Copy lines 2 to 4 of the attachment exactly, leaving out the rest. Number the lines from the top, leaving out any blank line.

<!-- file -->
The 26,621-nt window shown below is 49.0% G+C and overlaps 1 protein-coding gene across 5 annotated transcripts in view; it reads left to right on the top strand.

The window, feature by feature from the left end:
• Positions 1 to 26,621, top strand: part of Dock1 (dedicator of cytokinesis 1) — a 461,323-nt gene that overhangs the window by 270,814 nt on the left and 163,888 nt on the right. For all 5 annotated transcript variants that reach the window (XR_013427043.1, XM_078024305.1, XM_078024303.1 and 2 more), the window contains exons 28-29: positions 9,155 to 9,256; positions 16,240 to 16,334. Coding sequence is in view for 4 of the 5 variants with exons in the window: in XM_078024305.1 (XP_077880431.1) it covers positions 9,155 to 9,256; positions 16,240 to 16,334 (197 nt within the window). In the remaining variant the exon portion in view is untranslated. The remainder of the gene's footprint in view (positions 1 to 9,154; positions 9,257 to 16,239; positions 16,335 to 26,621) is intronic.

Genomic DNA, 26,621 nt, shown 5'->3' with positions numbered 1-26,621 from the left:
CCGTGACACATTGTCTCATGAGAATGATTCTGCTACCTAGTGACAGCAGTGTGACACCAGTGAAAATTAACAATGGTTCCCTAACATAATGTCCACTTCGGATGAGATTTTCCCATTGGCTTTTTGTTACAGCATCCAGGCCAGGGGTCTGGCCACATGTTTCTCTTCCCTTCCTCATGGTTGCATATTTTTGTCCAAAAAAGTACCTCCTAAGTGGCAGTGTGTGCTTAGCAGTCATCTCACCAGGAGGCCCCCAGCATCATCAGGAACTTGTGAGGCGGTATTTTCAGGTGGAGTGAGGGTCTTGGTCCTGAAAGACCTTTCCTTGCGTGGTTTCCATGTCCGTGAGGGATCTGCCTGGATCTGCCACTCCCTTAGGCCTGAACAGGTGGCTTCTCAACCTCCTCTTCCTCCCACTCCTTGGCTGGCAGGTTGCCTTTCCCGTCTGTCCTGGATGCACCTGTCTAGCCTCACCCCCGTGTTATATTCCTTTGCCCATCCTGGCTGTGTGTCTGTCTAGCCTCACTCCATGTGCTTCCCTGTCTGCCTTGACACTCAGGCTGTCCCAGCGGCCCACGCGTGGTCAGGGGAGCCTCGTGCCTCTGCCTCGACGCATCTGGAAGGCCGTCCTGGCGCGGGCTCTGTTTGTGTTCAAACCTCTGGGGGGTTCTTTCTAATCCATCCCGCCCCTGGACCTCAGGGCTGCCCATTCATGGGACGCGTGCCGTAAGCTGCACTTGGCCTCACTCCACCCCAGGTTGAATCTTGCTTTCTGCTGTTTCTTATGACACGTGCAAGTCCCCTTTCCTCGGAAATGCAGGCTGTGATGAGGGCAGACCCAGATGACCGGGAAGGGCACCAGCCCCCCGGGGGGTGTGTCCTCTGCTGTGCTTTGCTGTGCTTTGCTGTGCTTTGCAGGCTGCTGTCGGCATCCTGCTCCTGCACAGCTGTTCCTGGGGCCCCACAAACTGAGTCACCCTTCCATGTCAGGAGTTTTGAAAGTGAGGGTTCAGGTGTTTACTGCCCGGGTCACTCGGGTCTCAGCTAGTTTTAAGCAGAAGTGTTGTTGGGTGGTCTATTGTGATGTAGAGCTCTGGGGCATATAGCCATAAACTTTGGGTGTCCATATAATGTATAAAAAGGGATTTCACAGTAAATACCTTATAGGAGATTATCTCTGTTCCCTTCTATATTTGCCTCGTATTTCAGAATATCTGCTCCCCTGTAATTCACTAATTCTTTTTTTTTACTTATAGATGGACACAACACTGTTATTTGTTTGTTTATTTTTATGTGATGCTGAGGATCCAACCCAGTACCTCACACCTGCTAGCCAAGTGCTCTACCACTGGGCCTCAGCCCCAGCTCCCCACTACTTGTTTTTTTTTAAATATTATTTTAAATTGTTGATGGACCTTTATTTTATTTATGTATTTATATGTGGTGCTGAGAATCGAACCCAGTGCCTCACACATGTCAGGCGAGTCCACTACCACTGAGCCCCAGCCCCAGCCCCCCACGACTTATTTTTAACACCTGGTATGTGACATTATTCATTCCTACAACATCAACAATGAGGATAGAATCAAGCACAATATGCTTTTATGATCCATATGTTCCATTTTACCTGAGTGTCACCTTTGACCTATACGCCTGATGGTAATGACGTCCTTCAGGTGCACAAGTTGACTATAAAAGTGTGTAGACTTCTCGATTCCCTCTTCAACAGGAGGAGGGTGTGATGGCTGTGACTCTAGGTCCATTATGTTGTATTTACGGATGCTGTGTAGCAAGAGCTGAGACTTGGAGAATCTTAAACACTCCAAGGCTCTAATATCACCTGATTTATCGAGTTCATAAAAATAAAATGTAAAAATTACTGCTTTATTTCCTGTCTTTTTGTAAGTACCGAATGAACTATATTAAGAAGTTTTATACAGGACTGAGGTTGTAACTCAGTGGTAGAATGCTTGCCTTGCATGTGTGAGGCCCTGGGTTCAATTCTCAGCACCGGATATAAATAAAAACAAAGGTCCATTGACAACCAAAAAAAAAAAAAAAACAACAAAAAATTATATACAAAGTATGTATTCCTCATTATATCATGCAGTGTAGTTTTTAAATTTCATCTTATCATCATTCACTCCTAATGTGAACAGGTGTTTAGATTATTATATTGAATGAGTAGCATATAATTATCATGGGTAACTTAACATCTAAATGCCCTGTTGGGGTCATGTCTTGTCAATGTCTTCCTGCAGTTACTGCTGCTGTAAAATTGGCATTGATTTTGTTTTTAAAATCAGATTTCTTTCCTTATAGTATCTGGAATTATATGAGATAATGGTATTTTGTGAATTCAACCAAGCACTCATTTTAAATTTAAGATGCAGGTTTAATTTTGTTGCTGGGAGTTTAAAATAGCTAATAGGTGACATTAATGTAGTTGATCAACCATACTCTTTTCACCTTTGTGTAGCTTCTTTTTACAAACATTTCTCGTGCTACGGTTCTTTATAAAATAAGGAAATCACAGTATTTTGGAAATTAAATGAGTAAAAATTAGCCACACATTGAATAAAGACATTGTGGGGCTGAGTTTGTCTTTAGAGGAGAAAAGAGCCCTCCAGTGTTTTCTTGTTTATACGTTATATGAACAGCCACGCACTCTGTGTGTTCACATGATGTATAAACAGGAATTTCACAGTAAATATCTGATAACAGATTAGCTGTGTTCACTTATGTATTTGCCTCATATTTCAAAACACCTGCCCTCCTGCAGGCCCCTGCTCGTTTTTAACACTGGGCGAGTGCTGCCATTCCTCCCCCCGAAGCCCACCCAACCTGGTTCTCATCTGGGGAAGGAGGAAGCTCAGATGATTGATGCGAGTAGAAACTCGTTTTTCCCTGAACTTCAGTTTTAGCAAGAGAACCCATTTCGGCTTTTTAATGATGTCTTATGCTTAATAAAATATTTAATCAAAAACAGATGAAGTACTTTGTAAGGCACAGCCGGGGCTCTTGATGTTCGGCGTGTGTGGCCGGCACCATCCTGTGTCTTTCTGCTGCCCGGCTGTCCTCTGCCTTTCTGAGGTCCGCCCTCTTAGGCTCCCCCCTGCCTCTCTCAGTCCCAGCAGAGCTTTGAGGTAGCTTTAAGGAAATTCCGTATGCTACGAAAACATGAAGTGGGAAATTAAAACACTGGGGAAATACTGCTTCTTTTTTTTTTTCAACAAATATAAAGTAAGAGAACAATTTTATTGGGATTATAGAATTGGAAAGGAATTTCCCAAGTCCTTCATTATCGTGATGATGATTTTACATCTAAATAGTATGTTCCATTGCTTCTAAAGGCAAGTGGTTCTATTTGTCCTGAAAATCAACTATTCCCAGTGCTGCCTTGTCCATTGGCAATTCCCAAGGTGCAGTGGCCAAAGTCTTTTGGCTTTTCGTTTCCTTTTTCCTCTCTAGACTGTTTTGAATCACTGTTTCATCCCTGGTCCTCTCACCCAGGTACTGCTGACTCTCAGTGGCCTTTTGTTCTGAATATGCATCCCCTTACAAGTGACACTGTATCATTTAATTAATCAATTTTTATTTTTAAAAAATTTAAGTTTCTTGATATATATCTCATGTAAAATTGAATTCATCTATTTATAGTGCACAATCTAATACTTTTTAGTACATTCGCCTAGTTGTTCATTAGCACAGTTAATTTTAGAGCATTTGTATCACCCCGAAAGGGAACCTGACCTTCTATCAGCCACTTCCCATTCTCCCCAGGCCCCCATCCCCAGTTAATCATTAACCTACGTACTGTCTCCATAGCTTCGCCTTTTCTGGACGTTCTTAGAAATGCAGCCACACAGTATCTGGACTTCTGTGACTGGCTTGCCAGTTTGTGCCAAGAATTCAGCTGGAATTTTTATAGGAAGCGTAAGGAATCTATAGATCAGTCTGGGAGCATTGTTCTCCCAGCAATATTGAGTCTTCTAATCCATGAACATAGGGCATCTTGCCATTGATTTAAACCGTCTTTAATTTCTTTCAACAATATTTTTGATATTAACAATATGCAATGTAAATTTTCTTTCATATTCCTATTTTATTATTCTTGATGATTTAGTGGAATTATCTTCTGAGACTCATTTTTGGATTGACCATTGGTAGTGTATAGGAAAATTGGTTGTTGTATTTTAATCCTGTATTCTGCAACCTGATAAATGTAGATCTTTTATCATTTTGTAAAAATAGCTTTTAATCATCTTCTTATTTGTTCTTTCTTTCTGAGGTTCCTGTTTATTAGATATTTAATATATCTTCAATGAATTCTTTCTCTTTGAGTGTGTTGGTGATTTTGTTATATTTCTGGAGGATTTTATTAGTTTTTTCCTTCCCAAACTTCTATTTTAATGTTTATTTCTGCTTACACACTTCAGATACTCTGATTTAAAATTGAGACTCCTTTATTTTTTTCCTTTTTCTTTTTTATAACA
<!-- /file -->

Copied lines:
The window, feature by feature from the left end:
• Positions 1 to 26,621, top strand: part of Dock1 (dedicator of cytokinesis 1) — a 461,323-nt gene that overhangs the window by 270,814 nt on the left and 163,888 nt on the right. For all 5 annotated transcript variants that reach the window (XR_013427043.1, XM_078024305.1, XM_078024303.1 and 2 more), the window contains exons 28-29: positions 9,155 to 9,256; positions 16,240 to 16,334. Coding sequence is in view for 4 of the 5 variants with exons in the window: in XM_078024305.1 (XP_077880431.1) it covers positions 9,155 to 9,256; positions 16,240 to 16,334 (197 nt within the window). In the remaining variant the exon portion in view is untranslated. The remainder of the gene's footprint in view (positions 1 to 9,154; positions 9,257 to 16,239; positions 16,335 to 26,621) is intronic.

Genomic DNA, 26,621 nt, shown 5'->3' with positions numbered 1-26,621 from the left: